Where to go in a tornado

05/28/2011 12:00 AM

05/29/2014 11:47 AM

A lesson from Joplin, Mo., is that tornadoes may strike with little or no warning, hidden by rain or nearly transparent until they kick up dust and debris.

The best thing in a tornado warning is to head for a predetermined shelter or a basement. But people often are caught in unfamiliar structures and situations.

You might be shopping, visiting a nursing home, driving a car or attending a movie.

Emergency management officials recommend these basic guidelines for any building:

Get to the lowest level, find an interior room or hallway away from windows, and put as many walls between you and the storm as possible.

Flying debris is the leading cause of deaths and injuries in a tornado.

No tip can guarantee safety, though.

“Sometimes you get a weather event that is so extreme you can follow all the recommended practices and still not be safe,” said Randy Duncan, Sedgwick County Emergency Management director.

Here are tips for a variety of situations.


Don’t try to outrun a tornado. If a tornado is visible far away and the traffic is light, you may able to drive out of its path by moving at right angles to the storm. Otherwise park the car as quickly as possible out of traffic, get out immediately, and head for nearest sturdy building, or lie flat in a ditch or low-lying area. If driving into flying debris, pull over and park. After that, the National Weather Service offers these options as a last resort: Stay in the vehicle with your seat belt on. Put your head down below the windows, covering your head with your hands and a blanket if possible.

If you can safely get to a spot that is lower than the level of the roadway, get out of the car and lie in that area, covering your head with your hands.

Don’t take shelter under overpasses. Deadly airborne debris can easily be blown into those areas.

Drivers may purchase “all-hazard” radios or hand-held devices that offer weather radar capabilities, to determine if there are storms ahead.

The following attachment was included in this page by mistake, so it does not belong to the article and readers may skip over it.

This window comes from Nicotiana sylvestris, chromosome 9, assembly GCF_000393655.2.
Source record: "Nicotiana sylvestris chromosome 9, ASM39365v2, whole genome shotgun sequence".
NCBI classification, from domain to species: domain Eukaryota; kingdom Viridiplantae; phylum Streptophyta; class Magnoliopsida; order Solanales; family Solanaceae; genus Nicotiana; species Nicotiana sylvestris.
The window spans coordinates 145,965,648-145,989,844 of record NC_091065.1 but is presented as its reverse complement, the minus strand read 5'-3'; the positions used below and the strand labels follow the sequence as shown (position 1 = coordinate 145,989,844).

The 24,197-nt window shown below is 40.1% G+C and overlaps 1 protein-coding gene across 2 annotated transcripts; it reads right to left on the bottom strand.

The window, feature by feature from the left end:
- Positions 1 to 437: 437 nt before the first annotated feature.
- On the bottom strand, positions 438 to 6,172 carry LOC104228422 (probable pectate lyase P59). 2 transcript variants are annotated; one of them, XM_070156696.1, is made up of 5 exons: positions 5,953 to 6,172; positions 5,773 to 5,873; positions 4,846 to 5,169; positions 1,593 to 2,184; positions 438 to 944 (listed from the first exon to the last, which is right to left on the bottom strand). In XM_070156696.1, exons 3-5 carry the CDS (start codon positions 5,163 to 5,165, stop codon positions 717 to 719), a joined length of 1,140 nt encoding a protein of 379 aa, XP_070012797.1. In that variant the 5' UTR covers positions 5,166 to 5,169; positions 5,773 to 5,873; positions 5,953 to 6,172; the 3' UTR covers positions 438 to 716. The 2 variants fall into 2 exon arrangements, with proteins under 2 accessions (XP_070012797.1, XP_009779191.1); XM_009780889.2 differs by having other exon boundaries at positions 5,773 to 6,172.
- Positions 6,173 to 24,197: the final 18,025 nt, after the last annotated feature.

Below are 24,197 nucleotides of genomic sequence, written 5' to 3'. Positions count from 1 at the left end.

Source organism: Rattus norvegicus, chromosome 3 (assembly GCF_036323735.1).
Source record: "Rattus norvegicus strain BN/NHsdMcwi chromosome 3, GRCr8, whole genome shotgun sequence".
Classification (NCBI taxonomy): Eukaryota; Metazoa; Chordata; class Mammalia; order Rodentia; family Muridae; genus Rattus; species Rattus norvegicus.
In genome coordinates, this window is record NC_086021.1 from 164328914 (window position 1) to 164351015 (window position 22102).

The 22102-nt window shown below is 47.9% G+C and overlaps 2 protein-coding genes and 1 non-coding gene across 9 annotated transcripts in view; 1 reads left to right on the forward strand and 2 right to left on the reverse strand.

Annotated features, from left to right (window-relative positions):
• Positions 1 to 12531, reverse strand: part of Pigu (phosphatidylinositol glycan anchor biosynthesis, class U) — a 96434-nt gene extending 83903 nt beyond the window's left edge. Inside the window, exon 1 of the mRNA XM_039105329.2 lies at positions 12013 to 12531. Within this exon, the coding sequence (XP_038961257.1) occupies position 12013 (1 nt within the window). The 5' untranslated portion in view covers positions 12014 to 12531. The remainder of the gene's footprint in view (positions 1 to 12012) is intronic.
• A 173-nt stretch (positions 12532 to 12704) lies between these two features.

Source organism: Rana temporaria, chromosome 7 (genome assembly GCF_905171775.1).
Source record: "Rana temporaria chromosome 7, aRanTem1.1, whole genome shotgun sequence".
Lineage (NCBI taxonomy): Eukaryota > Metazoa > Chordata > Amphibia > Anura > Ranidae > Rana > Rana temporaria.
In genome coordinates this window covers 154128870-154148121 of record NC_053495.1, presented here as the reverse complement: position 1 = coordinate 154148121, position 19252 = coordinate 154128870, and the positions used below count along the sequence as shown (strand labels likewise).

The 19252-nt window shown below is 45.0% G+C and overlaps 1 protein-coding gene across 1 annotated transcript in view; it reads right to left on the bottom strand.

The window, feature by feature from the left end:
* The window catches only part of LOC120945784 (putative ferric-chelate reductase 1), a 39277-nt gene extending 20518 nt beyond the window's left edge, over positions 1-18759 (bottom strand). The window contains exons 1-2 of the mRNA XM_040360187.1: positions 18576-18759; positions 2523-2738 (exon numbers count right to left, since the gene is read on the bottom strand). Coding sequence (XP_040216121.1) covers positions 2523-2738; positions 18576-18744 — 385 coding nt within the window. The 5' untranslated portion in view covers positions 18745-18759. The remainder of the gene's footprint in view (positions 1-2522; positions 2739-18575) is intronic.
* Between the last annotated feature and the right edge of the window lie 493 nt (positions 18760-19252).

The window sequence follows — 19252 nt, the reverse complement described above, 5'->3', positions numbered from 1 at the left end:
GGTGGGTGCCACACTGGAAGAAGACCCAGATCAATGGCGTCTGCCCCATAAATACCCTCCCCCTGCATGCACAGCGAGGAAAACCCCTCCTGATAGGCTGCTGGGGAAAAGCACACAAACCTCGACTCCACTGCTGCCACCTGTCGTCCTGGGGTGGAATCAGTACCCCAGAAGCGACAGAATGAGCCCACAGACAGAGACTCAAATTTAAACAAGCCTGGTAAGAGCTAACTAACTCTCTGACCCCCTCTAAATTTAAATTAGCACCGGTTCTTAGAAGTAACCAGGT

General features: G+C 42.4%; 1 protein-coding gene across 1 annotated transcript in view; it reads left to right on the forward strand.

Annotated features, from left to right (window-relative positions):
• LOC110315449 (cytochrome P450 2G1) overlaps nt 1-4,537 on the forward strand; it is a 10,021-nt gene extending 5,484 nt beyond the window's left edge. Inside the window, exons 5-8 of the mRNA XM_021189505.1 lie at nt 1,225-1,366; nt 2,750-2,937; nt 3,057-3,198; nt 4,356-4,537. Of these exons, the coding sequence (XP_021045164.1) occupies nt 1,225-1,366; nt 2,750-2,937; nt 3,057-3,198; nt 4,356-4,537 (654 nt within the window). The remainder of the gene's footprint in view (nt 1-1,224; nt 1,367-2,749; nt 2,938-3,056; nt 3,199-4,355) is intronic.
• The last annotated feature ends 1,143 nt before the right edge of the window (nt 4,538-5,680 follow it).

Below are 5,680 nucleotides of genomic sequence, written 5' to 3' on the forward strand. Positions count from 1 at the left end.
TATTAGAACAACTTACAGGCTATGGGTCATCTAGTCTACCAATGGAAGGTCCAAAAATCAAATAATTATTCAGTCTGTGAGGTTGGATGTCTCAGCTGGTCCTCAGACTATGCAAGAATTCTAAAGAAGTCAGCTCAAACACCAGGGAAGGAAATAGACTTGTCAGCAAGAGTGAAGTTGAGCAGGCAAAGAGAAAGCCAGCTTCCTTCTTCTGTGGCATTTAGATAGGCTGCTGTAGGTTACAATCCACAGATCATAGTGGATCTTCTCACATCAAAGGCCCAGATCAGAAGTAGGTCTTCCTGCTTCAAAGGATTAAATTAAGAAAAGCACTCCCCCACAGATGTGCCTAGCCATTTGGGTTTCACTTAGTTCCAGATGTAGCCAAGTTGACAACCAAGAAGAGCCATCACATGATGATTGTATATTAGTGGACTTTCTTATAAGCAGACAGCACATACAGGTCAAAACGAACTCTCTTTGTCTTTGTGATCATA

These are generally built of lightweight materials, said John F. Crosby, deputy director of Sedgwick County Emergency Management. They may meet code, but aren’t adequate protection in tornado conditions. Also, the many loose items inside any large store can turn into deadly missiles in a tornado.

People who go to large stores on days when severe weather is expected need to keep those warnings in mind. If they are in a store when a tornado is coming toward it, the only option is to find cover outside in a ditch or low-lying area, Duncan said.

People may seek shelter inside the store in restrooms or storage rooms. But those spaces won’t hold many people and aren’t adequate protection in EF-4 or EF-5 tornadoes, Duncan said. The best thing is to stay home if severe weather is expected.


If there is no basement, or no time to get to a basement or to the lowest floor, pick a place in a hallway in the center of the building.

Central stairways are good if they are enclosed by concrete, not glass. Elevators are not good places to go because buildings could lose power.

Stay away from glass walls and windows, no matter how small.

Crouch as low as possible to the floor, facing down, and cover your head with your hands.


Homeowners should prepare a safe place to go in tornado warnings. If there is no basement, go to a center hallway, bathroom or closet on the lowest floor.